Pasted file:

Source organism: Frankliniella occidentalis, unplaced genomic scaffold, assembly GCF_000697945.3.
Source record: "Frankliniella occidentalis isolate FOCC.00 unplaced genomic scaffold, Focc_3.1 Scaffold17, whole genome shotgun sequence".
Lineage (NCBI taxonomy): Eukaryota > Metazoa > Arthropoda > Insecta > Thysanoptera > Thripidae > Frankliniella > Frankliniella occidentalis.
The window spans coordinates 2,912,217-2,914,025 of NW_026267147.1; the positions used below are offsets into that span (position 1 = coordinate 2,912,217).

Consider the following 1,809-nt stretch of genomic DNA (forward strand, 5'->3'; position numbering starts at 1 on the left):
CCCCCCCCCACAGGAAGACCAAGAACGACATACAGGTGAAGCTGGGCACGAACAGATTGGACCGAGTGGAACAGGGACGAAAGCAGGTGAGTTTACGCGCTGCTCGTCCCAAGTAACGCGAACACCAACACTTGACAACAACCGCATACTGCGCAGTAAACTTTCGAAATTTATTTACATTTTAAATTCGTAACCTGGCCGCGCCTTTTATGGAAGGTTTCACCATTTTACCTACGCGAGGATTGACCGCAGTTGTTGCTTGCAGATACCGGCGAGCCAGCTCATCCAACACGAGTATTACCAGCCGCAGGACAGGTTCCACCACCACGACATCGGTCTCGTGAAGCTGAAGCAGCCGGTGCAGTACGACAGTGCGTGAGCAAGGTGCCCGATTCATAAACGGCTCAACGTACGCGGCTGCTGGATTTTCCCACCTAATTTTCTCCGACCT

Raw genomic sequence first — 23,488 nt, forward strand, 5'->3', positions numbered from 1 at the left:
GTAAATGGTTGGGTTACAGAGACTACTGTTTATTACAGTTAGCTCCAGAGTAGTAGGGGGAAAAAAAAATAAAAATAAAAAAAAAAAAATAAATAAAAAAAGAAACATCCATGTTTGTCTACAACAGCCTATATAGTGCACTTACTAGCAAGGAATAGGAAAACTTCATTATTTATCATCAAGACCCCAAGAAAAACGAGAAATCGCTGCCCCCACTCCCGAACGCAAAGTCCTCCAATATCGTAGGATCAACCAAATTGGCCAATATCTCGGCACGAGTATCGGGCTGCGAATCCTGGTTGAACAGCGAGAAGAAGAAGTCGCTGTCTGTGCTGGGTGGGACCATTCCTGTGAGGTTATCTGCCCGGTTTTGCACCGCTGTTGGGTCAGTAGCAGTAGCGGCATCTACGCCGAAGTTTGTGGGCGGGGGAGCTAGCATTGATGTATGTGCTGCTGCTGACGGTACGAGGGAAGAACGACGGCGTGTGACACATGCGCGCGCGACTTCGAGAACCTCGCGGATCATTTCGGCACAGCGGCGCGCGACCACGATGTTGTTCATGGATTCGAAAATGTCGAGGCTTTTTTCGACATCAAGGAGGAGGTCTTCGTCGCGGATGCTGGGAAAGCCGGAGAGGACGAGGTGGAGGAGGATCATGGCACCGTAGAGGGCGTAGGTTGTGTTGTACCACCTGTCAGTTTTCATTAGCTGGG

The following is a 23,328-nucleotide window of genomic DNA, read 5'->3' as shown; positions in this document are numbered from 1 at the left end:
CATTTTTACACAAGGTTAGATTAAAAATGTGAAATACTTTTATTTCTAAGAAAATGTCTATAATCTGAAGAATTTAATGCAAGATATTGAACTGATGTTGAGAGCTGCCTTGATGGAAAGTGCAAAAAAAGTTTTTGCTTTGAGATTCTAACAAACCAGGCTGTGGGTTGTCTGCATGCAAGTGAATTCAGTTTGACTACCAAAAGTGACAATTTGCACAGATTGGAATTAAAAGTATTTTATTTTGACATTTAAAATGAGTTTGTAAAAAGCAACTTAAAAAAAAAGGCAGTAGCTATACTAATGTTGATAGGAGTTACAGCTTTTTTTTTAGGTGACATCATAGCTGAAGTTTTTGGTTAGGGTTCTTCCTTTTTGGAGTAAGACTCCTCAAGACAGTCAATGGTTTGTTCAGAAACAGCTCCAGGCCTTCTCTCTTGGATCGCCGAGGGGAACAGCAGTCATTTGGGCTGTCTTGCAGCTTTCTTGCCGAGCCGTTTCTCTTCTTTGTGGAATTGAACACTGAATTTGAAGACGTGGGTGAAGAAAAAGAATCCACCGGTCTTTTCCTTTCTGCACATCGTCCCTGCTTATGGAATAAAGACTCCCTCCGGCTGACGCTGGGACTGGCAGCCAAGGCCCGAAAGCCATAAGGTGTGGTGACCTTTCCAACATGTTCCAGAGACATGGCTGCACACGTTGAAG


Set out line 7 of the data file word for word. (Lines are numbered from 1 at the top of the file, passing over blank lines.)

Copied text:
Raw genomic sequence first — 23,488 nt, forward strand, 5'->3', positions numbered from 1 at the left: